Flower stew is perfect comfort food for South Africans
When most people think of edible flowers, they tend to picture using them as garnishes or to top salads, but some flowers are more versatile and can be used in other dishes. In South Africa, flowers are used to make a stew called waterblommetjie bredie. When the Dutch first arrived in South Africa in the 1600s, they relied on local vegetation for the first few years, while they tried to introduce their crops to the African soil. They worked together with the indigenous Khoikhoi to develop the stew and other culturally diverse foods to bring a unique flavor to the South African menu.
Waterblommetjies means “little water flowers,” which is appropriate for flowers that grow primarily in ponds and swamps. The small white flowers are harvested between June and September, before they bloom. CookSister.com suggests that the waterblommetjies have a texture similar to artichokes, but with a more subtle flavor, similar to green beans with a hint of citrus.
They are used to make waterblommetjie bredie, a stew that combines the flowers with lamb, potatoes, onions and wild sorrel – a sour plant that is toxic in large quantities, but harmless in smaller portions. Sorrel can be difficult to find, but it can be substituted with different ingredients, such as white wine and watercress, to achieve the same flavor.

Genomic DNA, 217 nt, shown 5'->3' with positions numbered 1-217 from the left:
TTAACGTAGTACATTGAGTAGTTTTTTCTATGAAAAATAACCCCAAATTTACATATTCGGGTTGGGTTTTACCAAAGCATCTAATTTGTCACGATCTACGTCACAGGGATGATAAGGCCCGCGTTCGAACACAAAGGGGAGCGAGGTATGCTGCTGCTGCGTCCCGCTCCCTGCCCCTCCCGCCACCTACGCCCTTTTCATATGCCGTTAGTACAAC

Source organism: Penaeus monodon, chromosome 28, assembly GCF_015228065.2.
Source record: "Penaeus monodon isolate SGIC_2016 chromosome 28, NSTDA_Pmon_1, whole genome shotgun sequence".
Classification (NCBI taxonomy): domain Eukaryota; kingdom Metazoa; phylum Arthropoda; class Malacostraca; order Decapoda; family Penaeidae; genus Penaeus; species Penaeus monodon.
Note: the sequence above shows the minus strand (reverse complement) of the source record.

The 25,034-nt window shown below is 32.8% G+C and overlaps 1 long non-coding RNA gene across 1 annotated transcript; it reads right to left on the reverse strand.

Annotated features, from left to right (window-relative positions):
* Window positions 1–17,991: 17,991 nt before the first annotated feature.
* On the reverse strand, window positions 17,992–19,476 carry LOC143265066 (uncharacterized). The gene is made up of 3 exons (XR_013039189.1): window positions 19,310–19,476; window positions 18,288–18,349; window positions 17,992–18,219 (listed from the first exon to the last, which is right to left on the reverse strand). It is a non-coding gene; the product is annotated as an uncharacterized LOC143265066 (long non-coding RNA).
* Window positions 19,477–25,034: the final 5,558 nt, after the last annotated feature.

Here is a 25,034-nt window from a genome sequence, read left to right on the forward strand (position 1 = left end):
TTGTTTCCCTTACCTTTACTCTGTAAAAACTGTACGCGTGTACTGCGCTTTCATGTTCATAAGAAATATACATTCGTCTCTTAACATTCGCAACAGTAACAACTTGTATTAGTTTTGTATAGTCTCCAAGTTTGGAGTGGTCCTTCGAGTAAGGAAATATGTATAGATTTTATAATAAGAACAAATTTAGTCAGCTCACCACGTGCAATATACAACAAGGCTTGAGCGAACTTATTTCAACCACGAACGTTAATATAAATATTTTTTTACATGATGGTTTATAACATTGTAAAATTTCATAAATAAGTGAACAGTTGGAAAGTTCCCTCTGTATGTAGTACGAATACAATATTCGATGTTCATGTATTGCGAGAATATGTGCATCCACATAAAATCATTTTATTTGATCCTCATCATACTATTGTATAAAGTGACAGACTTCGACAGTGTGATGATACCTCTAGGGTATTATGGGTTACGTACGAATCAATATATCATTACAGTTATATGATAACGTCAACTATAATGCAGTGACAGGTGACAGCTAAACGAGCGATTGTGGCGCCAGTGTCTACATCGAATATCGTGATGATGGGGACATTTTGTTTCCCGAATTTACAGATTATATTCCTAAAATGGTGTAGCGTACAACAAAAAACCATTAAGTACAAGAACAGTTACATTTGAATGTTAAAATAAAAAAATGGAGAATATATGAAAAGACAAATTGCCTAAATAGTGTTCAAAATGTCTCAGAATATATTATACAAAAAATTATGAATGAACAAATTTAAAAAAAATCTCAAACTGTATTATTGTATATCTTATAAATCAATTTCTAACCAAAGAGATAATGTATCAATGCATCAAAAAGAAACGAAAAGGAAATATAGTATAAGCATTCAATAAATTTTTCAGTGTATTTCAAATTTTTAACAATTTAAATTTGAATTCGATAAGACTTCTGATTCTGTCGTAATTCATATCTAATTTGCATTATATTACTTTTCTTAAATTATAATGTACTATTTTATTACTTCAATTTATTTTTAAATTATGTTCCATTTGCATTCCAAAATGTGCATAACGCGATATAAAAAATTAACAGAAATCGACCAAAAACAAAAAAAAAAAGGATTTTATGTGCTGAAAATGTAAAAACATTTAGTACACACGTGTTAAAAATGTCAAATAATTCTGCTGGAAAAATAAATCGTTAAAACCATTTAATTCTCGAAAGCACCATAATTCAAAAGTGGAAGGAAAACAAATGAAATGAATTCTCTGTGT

The flowers are native to South Africa’s Western Cape, but have been transplanted and grown successfully in France and the U.K. Even though you can’t find fresh waterblommetjies in these places, South African stores throughout the world generally sell canned flowers so you can cook up a tasty stew that will remind you of home if you moved away for work. You can also send money to South Africa so your loved ones can buy the ingredients to make the waterblommetjie bredie as well.
The stew is made by first browning the lamb in oil. Once that is done, you can heat up onions, garlic and spices until the onions are translucent. You also need to cook up the potatoes with some lamb or beef stock before adding everything to the casserole dish and popping it into the oven for about an hour. Traditionally, the stew was cooked in a pot over a fire, but work with what you’ve got. After the hour is up, it’s time to add the waterblommetjie and the wild sorrel or watercress. Bake the stew for another 15 minutes and it will be ready to serve over rice, mashed potatoes or whatever you desire.